Private School Regulation

Missouri

Recordkeeping/Reports: Each school superintendent of a private, parochial, or parish school must prepare a record showing the immunization status of every child enrolled. The superintendent must report the name of any parent or guardian who neglects or refuses to permit a nonexempt child to be immunized. Mo. Rev. Stat. § 167.181(4). Student immunization records may be disclosed without a parent/guardian's written authorization to individuals with a need to know as specified by statute, e.g. employees of public agencies and departments. Anyone releasing the information for any other purpose would be liable for damages. Mo. Rev. Stat. § 167.183.

Teacher Certification: The State Board of Education may refuse to issue or revoke a nonpublic school teacher's certificate upon conviction of a felony or crime involving moral turpitude. Mo. Rev. Stat. § 168.071(2).

Curriculum: Private schools, except privately operated trade schools, must provide courses of instruction in the Constitution of the United States and of Missouri, American history and institutions. Instruction must begin not later than 7th grade and continue in high school to the extent determined by the Commissioner of Education. No pupil can receive a certificate of graduation from any private school, except private trade schools, without satisfactorily passing an examination on these subjects. The Commissioner will prescribe a list of suitable texts. These provisions do not apply to foreign exchange students. Mo. Rev. Stat. § 170.011.

Special Education: The Missouri Department of Education may assign severely handicapped children to a private agency when it is in the best interests of the child. Mo. Rev. Stat. § 162.735. Special educational services may be offered during the regular school day to children who attend private, parochial, and parish schools. Transportation is not required for these services. Mo. Rev. Stat. § 162.996.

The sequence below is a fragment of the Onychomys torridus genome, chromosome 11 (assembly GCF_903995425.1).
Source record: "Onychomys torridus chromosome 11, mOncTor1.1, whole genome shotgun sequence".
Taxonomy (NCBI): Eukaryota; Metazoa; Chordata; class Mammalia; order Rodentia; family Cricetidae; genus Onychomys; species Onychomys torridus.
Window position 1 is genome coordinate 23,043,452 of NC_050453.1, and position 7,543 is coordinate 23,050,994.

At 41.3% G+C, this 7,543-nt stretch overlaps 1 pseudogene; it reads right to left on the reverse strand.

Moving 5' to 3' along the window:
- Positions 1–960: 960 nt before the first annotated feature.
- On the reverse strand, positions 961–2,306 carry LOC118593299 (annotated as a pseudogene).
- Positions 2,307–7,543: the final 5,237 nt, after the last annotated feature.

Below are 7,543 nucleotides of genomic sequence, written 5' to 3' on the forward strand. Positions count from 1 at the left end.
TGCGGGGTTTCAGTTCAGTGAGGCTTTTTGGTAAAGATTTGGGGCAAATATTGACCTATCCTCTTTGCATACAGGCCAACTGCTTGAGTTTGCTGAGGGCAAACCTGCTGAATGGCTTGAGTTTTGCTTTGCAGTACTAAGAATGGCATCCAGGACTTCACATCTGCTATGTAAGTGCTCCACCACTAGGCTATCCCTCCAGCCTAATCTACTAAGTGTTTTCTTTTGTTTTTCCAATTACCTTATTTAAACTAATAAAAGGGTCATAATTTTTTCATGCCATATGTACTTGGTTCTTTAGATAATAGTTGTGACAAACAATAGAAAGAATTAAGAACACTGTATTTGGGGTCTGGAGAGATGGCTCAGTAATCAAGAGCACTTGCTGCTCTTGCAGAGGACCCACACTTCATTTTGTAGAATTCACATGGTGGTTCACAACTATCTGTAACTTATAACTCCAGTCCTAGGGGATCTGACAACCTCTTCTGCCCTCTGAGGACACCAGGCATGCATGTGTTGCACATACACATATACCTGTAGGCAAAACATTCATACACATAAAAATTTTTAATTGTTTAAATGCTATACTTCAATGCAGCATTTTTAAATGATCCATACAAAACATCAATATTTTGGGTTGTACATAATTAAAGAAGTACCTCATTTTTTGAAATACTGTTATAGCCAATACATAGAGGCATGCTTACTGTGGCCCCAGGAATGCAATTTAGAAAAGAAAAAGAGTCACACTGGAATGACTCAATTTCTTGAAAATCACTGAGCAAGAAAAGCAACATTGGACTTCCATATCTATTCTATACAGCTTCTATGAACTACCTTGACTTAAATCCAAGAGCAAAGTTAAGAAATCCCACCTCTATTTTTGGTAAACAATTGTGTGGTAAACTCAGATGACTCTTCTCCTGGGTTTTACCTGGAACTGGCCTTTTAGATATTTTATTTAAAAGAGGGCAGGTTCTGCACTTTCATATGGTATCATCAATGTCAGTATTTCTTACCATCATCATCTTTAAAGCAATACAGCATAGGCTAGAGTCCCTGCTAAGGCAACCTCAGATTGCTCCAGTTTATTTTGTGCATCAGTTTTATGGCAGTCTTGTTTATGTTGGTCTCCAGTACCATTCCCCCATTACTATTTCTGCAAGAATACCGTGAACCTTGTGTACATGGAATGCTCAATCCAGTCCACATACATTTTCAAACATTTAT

Health: Students attending private, parochial, or parish schools must comply with the Department of Health regulations governing the immunization against poliomyelitis, rubella, rubeola, mumps and diphtheria, tetanus and pertussis. A student may not attend school unless he has been immunized, presents evidence of having begun the process, or is exempt. Students are exempt from immunization if a parent/guardian presents to the school administrator a written objection based on religious beliefs or a written statement from a licensed physician that the immunizations are medically contraindicated. Mo. Rev. Stat. § 167.181.

Safety: Private elementary and secondary schools may obtain information from Missouri's central registry of child abuse and neglect reports for information pertaining to employees and volunteers or prospective employees and volunteers who provide services or care for children. Mo. Rev. Stat. § 210.150(8).

Students, teachers and visitors are required to wear industrial quality eye protective devices for courses involving exposure to certain hazardous materials. Mo. Rev. Stat. § 170.005.

Private and parochial schools were required to examine their structures for friable asbestos and report the results to the Department of Health by March 1, 1987. Schools that have not completed their removal plan must reevaluate the material biennially and file a report with the Department. Schools that identified nonfriable asbestos must reevaluate the material every 3 years, file a report with the Department and make their findings available to its employees and the public. Mo. Rev. Stat. § 643.263.

Distribution of a controlled substance on or within 1000 feet of a private elementary or secondary school in Missouri is a felony. Mo. Rev. Stat. § 195.214.

"School-Based Nonviolent Conflict Resolution" materials developed by the Department of Health and Department of Elementary and Secondary Education can be made available to all schools, including private and parochial schools, and the general public. Mo. Rev. Stat. §170.046.